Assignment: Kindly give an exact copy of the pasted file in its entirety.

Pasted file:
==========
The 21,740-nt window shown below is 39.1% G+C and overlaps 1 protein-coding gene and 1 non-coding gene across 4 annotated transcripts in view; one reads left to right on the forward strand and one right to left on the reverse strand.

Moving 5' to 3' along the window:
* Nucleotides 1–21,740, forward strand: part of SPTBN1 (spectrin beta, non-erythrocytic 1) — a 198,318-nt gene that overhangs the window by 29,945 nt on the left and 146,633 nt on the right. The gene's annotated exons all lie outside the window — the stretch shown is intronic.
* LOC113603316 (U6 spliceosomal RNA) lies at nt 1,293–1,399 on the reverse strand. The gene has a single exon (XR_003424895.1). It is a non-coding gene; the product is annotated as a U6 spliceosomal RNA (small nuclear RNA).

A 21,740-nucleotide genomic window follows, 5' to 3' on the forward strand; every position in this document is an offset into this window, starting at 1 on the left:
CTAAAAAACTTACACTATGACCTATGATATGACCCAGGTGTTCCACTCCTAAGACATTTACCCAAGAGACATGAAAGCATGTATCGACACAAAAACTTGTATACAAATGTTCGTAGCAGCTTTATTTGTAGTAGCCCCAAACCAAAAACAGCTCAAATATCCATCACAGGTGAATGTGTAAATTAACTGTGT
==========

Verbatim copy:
The 21,740-nt window shown below is 39.1% G+C and overlaps 1 protein-coding gene and 1 non-coding gene across 4 annotated transcripts in view; one reads left to right on the forward strand and one right to left on the reverse strand.

Moving 5' to 3' along the window:
* Nucleotides 1–21,740, forward strand: part of SPTBN1 (spectrin beta, non-erythrocytic 1) — a 198,318-nt gene that overhangs the window by 29,945 nt on the left and 146,633 nt on the right. The gene's annotated exons all lie outside the window — the stretch shown is intronic.
* LOC113603316 (U6 spliceosomal RNA) lies at nt 1,293–1,399 on the reverse strand. The gene has a single exon (XR_003424895.1). It is a non-coding gene; the product is annotated as a U6 spliceosomal RNA (small nuclear RNA).

A 21,740-nucleotide genomic window follows, 5' to 3' on the forward strand; every position in this document is an offset into this window, starting at 1 on the left:
CTAAAAAACTTACACTATGACCTATGATATGACCCAGGTGTTCCACTCCTAAGACATTTACCCAAGAGACATGAAAGCATGTATCGACACAAAAACTTGTATACAAATGTTCGTAGCAGCTTTATTTGTAGTAGCCCCAAACCAAAAACAGCTCAAATATCCATCACAGGTGAATGTGTAAATTAACTGTGT